Structural/ Operational Change New Behavior Potential Growth Area
Remote work and hybrid work environments Refurbished or expanded home offices Construction equipment; home office printers, scanners
Distance meetings Collaboration software; networking and telecom solutions

 

Structural/ Operational Change New Behavior Potential Growth Area
Digital ecosystems and supply chains Digitization of core business processes Cloud-based platforms, network security solutions
Agile and locally focused logistics models Transportation management systems and last-mile delivery fleets

 

Structural/ Operational Change New Behavior Potential Growth Area
Acceleration of Industry 4.0 in factories and supply chains Increase in automation Robotics, factory automation platforms, IoT solutions
Changes in manufacturing and production strategies Production-grade 3D printing systems and software

(2) Determine the Depth and Longevity of the Change. Most of us can remember what it was like to travel before and after the events of September 11, 2001. Massive changes followed that date. Some were permanent, others dissipated over time. For example, the requirement to show your government issued ID at both the security gate and the boarding gate eventually dissipated. But changes like the TSA pre-check program and advanced screening technologies not only remained, they progressed. When evaluating foundational changes in the markets you serve, it’s important to determine how lasting and how impactful they will be. One way to classify them would be to place them in one of four categories and determining if they should be a foundational part of your long-term plans:

 

Category of Change Example
Temporary Surge Outfitting workforces with laptops for remote work
Lasting Impact Use of collaboration software platforms
Displacing/ Temporary Shift Deep decrease in use of public transportation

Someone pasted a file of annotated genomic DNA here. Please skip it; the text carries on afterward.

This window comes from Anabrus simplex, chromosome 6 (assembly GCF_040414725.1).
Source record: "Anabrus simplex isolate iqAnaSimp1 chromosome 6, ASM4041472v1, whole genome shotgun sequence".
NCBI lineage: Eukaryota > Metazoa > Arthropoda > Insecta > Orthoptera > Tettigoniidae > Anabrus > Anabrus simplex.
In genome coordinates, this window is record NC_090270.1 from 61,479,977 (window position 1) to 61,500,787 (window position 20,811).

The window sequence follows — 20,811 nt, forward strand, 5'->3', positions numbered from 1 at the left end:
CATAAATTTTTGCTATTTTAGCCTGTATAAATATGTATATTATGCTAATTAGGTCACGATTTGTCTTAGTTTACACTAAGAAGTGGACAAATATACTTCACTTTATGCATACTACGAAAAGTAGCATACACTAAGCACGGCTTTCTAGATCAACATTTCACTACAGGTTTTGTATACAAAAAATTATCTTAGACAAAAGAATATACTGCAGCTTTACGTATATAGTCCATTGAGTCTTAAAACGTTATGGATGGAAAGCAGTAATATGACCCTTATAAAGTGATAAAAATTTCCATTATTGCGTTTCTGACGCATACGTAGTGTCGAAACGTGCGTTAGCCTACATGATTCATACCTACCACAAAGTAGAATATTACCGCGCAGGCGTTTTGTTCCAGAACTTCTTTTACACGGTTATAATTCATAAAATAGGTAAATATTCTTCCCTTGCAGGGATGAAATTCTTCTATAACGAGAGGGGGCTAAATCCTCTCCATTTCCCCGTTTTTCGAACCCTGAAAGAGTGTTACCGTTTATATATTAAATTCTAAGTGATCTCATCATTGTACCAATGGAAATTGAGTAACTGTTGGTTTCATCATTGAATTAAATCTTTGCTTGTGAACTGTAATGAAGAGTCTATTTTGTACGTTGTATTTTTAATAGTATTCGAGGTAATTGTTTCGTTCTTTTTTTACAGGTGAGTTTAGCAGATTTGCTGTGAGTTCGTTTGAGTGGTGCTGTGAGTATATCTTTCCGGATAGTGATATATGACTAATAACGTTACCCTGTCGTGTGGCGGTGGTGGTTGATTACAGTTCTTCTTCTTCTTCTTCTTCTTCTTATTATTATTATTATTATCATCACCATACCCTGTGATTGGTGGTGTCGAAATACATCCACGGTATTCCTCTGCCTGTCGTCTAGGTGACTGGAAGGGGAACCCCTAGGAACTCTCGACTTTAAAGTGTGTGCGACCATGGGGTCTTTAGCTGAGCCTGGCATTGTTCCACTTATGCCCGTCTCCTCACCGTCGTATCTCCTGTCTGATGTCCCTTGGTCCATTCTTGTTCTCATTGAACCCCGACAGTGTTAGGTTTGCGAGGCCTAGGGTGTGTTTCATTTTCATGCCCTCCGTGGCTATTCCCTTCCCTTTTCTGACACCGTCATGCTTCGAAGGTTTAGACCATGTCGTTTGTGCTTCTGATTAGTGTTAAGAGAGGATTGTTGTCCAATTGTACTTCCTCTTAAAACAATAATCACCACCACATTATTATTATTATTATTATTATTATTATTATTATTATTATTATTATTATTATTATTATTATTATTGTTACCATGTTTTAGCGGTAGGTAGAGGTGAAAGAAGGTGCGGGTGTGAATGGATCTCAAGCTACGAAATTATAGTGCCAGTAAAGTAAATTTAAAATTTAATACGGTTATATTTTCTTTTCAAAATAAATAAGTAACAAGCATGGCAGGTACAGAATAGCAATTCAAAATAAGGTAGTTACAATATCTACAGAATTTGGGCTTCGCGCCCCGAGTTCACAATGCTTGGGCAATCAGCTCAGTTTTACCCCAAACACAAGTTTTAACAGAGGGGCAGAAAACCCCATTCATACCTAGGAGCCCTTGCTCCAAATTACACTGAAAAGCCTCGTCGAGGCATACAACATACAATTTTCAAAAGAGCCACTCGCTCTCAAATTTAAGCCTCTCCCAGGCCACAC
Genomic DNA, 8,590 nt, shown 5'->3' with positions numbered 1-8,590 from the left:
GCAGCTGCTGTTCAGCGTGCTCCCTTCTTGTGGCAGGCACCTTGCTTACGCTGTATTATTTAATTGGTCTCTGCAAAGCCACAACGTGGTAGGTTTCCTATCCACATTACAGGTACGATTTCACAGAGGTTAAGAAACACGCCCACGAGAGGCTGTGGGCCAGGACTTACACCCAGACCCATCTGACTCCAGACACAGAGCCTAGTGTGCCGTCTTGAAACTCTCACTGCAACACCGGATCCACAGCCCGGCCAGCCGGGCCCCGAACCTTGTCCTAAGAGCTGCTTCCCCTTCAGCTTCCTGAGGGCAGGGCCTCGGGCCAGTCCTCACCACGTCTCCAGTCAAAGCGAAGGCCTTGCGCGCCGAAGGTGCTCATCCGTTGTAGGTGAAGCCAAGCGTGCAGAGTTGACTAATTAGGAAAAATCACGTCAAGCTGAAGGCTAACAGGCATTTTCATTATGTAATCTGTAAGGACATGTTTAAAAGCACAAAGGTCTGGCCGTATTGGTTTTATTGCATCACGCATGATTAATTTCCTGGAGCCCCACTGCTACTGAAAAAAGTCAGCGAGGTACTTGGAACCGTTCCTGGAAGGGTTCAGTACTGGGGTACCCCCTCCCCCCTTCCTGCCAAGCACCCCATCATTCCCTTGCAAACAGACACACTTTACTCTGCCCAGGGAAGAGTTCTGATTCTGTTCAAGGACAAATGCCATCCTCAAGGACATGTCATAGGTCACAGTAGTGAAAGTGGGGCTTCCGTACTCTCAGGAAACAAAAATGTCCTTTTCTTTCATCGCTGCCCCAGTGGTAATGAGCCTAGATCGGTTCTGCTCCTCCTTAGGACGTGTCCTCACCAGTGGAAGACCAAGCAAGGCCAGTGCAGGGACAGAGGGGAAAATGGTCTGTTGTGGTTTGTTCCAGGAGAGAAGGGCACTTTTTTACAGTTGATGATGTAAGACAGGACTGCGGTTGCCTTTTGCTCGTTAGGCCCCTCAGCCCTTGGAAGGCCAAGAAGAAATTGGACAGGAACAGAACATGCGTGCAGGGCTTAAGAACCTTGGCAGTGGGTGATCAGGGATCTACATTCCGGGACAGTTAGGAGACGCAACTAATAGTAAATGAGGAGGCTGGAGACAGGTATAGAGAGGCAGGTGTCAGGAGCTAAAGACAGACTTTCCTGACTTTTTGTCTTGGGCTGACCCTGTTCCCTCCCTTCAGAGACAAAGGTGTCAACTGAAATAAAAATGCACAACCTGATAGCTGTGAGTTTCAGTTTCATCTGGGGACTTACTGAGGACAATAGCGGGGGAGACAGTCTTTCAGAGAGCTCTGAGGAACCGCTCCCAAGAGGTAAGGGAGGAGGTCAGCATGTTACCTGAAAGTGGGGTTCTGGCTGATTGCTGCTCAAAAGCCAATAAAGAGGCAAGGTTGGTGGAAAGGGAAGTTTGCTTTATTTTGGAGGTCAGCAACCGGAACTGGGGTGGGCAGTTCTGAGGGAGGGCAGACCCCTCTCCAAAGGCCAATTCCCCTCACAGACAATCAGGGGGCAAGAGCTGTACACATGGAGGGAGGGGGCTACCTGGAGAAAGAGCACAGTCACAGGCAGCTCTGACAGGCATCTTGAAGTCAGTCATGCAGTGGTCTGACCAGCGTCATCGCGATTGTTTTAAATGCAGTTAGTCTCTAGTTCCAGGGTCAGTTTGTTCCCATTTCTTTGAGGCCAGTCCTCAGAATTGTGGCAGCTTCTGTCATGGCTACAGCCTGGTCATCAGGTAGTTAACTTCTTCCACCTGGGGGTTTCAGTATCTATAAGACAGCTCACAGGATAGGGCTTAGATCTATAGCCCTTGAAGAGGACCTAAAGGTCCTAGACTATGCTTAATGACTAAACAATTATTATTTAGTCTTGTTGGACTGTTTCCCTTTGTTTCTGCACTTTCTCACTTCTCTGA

True Innovation IoT connectivity for factories and autonomous vehicles

(3) Align New Opportunities with Your Current/Emerging Offerings. The reality for most asset finance organizations is that some customers will grow financially stronger in the new normal and some will weaken or even disappear. The same is true for asset classes. Some will surge because of increased demand and floods of innovation, while others will stagnate because the world either needs less of them or abandons them altogether. While there is no magic formula, applying the practices noted above will help determine where your current customers and current asset classes fall. Chances are, you will continue to drive revenue and profit from most of your traditional lines of business. But even more important than reshaping your existing offerings, the process described above can help identify entirely new areas of growth. In most cases, growth will be centered on technological advancements. Most organizations — from banks to factories to schools had been slowly moving down the path of digital transformation. The pandemic accelerated those journeys, resulting in high demand for robots, SaaS platforms, security technologies and modern payment systems. Understanding the trajectory of this change will be key to growth and success in the new normal.

Regardless of where you are at in your journey, we’re here to help. Visit the IDS Resource Center to access free tools and resources to help you transition to the next normal.